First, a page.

Singer and Kiwi treasure Stan Walker returns to his home marae to record a soulful rendition of ‘Ma Te Marie’, as part of the Offering project. In his own words, he describes how ‘momentous’ it is for him to share his heritage with the world, and why he will always be there for The Salvation Army.
So today we are here at Tamapahore, my marae in Tauranga. This is actually my Nannie’s marae and we’re now onto our second wharenui because the original burnt down. I think this place is really beautiful—there’s a lot of history here and plenty of carvings, both old and new. We’ve come to sing a Māori hymn we grew up with called ‘Ma Te Marie’.
My great-grandmother is the oldest of all her lot and she died when I was about three years old. This was a big loss. I was brought up by her brother and her sister-in-law and saw them as my great grandparents, along with my other nannies. Three weeks ago, I had my two nannies die a week apart. They were both laid here, which is quite special, as this is now a chance for me to come back and breathe new life into the place.
‘Ma Ta Marie’ is a Māori hymn which we have sung since the beginning of time. Well, since I’ve been born anyway. It’s part of the Rātana Church and Nga Iwi Morehu, and is one of the first songs I ever learned to sing—it’s just beautiful and has so much life. But it also takes me back to every single person we’ve lost. I believe singing it how we did today has given it some new life.
Whānau o te Whenua
In this song I am reflecting on how I am Whānau o te Whenua, a Māori from Aotearoa. I love showing off not just myself and what I can do, but more what we can do, or what the people can do—I always feel like I’m stronger when I have a collective behind me.
Today has been quite beautiful. I was picturing both of my nans sitting there—little old ladies holding my hands. I think they would have loved this and been really proud. Not because of me, but because of the legacy we’re carrying on for them. I also think today is a momentous occasion for me and my whānau because of where I’ve come from. I have always been connected to my home and my marae. It was where I was brought up and I still consider myself a marae kid. I was raised with many different parents, and my various cousins were my best mates and worst enemies, but I know they’ve got my back till I die.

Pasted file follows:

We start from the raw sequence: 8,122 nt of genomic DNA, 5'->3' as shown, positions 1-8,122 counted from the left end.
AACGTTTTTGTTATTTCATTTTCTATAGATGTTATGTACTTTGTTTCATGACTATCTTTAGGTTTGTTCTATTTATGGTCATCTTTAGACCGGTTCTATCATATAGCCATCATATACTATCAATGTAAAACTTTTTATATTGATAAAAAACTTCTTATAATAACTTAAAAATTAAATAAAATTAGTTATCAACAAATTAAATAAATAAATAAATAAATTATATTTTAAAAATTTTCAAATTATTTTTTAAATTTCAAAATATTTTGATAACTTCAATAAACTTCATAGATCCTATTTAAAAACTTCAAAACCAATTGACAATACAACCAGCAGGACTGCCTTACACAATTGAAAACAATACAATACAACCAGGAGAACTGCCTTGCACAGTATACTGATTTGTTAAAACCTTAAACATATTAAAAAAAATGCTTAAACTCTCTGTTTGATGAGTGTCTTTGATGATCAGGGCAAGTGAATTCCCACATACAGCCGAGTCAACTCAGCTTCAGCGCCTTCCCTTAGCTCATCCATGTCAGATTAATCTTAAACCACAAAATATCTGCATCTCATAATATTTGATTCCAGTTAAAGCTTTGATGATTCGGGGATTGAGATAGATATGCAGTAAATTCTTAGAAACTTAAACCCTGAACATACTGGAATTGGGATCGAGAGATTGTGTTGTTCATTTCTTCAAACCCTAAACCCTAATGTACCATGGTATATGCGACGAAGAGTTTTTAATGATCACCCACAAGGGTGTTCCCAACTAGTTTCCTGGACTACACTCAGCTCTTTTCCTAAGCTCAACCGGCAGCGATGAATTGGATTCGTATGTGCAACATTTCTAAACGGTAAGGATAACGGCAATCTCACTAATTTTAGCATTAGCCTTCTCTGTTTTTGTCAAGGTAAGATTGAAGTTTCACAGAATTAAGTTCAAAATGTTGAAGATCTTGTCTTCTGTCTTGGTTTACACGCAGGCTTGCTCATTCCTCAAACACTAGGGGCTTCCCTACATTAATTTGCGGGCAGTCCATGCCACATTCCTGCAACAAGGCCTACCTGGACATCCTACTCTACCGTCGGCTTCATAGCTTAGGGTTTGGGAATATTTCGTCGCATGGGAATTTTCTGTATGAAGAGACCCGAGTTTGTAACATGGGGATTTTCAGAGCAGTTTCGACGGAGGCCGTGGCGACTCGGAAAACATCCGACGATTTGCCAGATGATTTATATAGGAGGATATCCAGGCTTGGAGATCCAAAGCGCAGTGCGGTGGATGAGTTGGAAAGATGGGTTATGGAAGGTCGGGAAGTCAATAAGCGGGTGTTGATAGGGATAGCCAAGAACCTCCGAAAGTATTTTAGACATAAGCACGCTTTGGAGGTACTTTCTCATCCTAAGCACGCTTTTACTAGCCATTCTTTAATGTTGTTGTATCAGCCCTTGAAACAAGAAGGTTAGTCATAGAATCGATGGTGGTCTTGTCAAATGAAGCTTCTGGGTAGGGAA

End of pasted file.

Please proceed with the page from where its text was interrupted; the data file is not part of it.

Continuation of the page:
It’s a beautiful thing coming here. While I’ve been a part of lots of events on different marae, this is kind of my last stop. When I started singing, I had this vision that I was going to come home—a dream I’ve had for over ten years now. Yet I never actually imagined I’d be singing my own language here, in an event that’s not just for Māori, but something for everyone. It’s actually quite a big deal because we don’t usually do this. For me to bring people into my world, and into my everyday life, and to see how I was brought up, and to sing the song on my marae and with my family—man, that is beautiful.
Not many people can say they’ve done that before. We are by-products of our parents’ sacrifices, we are their legacy and we get to do things they couldn’t even dream of.
Sallies Go Gangsta
One of the things about this project that’s awesome for me, aside from the fact we’re doing a song in Māori and performing it on my marae, is that the Offering project is connected to The Salvation Army, with proceeds going to their life-changing work.
While I’ve always been a part of giving back, I was especially drawn to the Offering because of its partnership with them. I have long been a big fan of what the Sallies do, who they are and what they represent. I was also excited because I loved the idea of being able to sing something we don’t really perform on a regular basis—all while being part of the kaupapa.
I have done a lot with The Salvation Army in the past—I’ve written two different songs for two different campaigns and got to see firsthand the amazing work they do. What they do is incredible. Many look at [the Sallies] as being a bunch of nice old people, but I’m telling you, these people are gangsta! They have to deal with things you’re not ready for! And they do it all because they want to serve people, and they want to serve people at their worst. They want to love, help and rehabilitate them through hardships, so they can become the best they can be.
They are the kind of people who are there in the pits and dark alleyways, places where people are found at their worst. The places where everyone else goes ‘yuck’ or ‘I feel sorry for them’, yet still walk past. The Salvation Army are the selfless ones who actually get stuck in. They may look nice but trust me, they are actually total gangstas!
Ma Te Marie
Ma te marie a te Atua
Tatou katoa e tiaki;
Mana ano e whakau
0 tatou ngakau ki te pai
Ma te Atua Tamaiti ra,
Ma te Wairua Tapu hoki,
Ratou, Atua kotahi nei.
Tatou katoa e whakapai.
The peace of God
keep us all.
He will confirm our
hearts in goodness.
May the Son of God
and the Holy Spirit
too, one God,
bless us all.
Check out more about the Offering Project here.